The term frail is often used to describe the elderly and many assume it is something to expect in very old age. Being frail is a common geriatric problem that can increase an older adult’s risk for injury in a car accident of after a fall, but new research is hoping to redefine frailty not as a natural state for elderly people but as a medical condition.
According to a recent article posted on earth.com, a review of 46 studies including more than 120,000 adults over the age of 60 has helped to determine the likelihood seniors have to become frail in old age. According to research, published in the Journal of the American Medical Association Network Open, women over the age of 60 have a greater risk for developing frailty than men of the same age; and overall 4.3 percent of seniors 60 and up will become frail each year.
And as the number of seniors in the population swells worldwide over the next 20 to 30 years, the incidence of frailty among older adults will also soar. While there is no standardized definition of frailty, it is commonly associated with unintentional weight loss of more than 10 lbs over the past year, fatigue, weakness, a slow walking speed and low physical activity. Frailty increases the risk for falls, a poorer quality of life, disability, hospitalization and death.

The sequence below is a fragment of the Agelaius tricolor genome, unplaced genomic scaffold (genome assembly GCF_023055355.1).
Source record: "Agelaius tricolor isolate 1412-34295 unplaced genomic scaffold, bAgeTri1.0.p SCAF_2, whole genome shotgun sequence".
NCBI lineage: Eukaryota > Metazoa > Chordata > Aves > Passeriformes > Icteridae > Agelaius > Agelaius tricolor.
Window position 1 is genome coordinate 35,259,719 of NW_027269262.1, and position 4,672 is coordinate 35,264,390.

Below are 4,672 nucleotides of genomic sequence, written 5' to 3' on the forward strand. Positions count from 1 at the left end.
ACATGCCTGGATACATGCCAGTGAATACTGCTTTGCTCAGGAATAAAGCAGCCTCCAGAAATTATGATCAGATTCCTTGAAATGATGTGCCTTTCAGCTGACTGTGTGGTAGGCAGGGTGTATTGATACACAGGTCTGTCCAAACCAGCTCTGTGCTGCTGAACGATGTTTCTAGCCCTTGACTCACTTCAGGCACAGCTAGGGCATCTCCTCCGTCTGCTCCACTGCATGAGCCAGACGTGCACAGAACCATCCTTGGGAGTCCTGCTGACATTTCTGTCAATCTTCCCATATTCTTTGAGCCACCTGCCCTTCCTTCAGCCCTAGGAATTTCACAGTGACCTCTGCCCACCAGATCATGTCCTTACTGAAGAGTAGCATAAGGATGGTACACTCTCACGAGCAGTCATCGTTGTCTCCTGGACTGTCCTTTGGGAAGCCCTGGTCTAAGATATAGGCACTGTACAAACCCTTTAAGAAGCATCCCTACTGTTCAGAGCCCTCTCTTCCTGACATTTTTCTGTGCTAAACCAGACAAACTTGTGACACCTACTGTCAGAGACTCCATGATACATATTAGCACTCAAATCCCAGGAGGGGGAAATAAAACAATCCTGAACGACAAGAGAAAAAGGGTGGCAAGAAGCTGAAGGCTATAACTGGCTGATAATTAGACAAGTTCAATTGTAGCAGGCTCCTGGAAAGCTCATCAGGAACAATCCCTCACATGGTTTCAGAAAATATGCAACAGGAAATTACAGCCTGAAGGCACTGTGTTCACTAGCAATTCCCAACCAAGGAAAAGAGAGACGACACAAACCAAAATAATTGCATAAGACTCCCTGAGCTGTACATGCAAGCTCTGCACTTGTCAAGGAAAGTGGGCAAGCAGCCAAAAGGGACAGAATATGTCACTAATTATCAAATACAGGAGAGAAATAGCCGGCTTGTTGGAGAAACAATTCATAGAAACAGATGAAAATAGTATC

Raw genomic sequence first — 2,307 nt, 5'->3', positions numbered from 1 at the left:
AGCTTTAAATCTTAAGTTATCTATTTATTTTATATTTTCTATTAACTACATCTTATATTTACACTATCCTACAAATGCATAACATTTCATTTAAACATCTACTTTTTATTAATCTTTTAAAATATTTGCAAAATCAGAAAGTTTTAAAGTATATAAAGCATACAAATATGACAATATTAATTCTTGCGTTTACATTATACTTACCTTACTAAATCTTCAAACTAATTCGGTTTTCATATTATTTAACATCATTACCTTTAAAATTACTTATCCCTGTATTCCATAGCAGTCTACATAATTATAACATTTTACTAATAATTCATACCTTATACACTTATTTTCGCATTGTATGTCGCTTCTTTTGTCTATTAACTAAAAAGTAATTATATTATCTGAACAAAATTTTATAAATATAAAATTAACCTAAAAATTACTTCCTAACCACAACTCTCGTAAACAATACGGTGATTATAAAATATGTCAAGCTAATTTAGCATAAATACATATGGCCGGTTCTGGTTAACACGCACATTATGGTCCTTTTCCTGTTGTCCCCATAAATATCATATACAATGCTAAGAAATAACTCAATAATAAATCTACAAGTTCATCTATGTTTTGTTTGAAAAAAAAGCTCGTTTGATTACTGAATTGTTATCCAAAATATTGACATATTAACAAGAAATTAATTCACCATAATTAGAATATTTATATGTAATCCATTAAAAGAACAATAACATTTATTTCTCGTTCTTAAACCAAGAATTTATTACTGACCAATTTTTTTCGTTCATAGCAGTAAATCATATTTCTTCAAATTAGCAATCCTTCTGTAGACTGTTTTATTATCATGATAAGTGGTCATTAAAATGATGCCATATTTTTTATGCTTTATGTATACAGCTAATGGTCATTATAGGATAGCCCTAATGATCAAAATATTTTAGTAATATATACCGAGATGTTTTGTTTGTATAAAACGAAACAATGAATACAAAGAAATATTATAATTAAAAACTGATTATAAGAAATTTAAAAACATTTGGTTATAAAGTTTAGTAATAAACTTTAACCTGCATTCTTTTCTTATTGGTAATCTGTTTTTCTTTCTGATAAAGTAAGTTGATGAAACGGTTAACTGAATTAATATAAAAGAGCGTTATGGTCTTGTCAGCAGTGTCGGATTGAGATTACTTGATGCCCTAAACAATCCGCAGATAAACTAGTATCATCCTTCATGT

Researchers believe that it is important to reframe frailty, not as a normal part of aging but rather something that can be screened for by a health care professional and slowed or reversed with physical therapy and strength training. As it’s own medical condition, apart from the natural effects of age, it is more likely that seniors will be prescribed activities that will slow the progression of frailty and enjoy a better and perhaps longer quality of life.
Learn more about the Australian study by following this link to the JAMA Original Investigation in Geriatrics.